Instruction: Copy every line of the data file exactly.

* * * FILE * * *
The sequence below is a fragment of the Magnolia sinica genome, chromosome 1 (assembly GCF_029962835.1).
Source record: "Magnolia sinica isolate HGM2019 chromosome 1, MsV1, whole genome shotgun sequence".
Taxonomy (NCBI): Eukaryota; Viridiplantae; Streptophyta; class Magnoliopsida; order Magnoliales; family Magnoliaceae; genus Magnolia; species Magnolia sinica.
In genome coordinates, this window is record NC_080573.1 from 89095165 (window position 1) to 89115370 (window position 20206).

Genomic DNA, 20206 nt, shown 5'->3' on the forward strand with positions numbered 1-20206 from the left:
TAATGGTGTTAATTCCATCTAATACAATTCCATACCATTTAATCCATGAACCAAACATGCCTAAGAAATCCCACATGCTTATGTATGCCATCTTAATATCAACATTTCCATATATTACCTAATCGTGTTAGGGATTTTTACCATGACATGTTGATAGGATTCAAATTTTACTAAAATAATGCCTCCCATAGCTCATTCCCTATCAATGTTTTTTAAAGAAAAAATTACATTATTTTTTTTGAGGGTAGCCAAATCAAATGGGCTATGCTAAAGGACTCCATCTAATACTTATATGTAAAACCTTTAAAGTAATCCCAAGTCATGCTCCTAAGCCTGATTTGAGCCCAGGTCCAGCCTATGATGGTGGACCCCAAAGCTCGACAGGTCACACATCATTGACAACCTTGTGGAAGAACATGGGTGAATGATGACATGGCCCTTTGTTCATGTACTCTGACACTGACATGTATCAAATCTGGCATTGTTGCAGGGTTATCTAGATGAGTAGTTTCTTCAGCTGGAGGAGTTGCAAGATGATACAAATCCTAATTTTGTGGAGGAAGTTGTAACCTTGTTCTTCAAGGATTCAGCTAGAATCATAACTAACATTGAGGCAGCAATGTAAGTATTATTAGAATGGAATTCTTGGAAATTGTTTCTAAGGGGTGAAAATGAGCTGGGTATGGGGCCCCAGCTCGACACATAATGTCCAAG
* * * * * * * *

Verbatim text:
The sequence below is a fragment of the Magnolia sinica genome, chromosome 1 (assembly GCF_029962835.1).
Source record: "Magnolia sinica isolate HGM2019 chromosome 1, MsV1, whole genome shotgun sequence".
Taxonomy (NCBI): Eukaryota; Viridiplantae; Streptophyta; class Magnoliopsida; order Magnoliales; family Magnoliaceae; genus Magnolia; species Magnolia sinica.
In genome coordinates, this window is record NC_080573.1 from 89095165 (window position 1) to 89115370 (window position 20206).

Genomic DNA, 20206 nt, shown 5'->3' on the forward strand with positions numbered 1-20206 from the left:
TAATGGTGTTAATTCCATCTAATACAATTCCATACCATTTAATCCATGAACCAAACATGCCTAAGAAATCCCACATGCTTATGTATGCCATCTTAATATCAACATTTCCATATATTACCTAATCGTGTTAGGGATTTTTACCATGACATGTTGATAGGATTCAAATTTTACTAAAATAATGCCTCCCATAGCTCATTCCCTATCAATGTTTTTTAAAGAAAAAATTACATTATTTTTTTTGAGGGTAGCCAAATCAAATGGGCTATGCTAAAGGACTCCATCTAATACTTATATGTAAAACCTTTAAAGTAATCCCAAGTCATGCTCCTAAGCCTGATTTGAGCCCAGGTCCAGCCTATGATGGTGGACCCCAAAGCTCGACAGGTCACACATCATTGACAACCTTGTGGAAGAACATGGGTGAATGATGACATGGCCCTTTGTTCATGTACTCTGACACTGACATGTATCAAATCTGGCATTGTTGCAGGGTTATCTAGATGAGTAGTTTCTTCAGCTGGAGGAGTTGCAAGATGATACAAATCCTAATTTTGTGGAGGAAGTTGTAACCTTGTTCTTCAAGGATTCAGCTAGAATCATAACTAACATTGAGGCAGCAATGTAAGTATTATTAGAATGGAATTCTTGGAAATTGTTTCTAAGGGGTGAAAATGAGCTGGGTATGGGGCCCCAGCTCGACACATAATGTCCAAG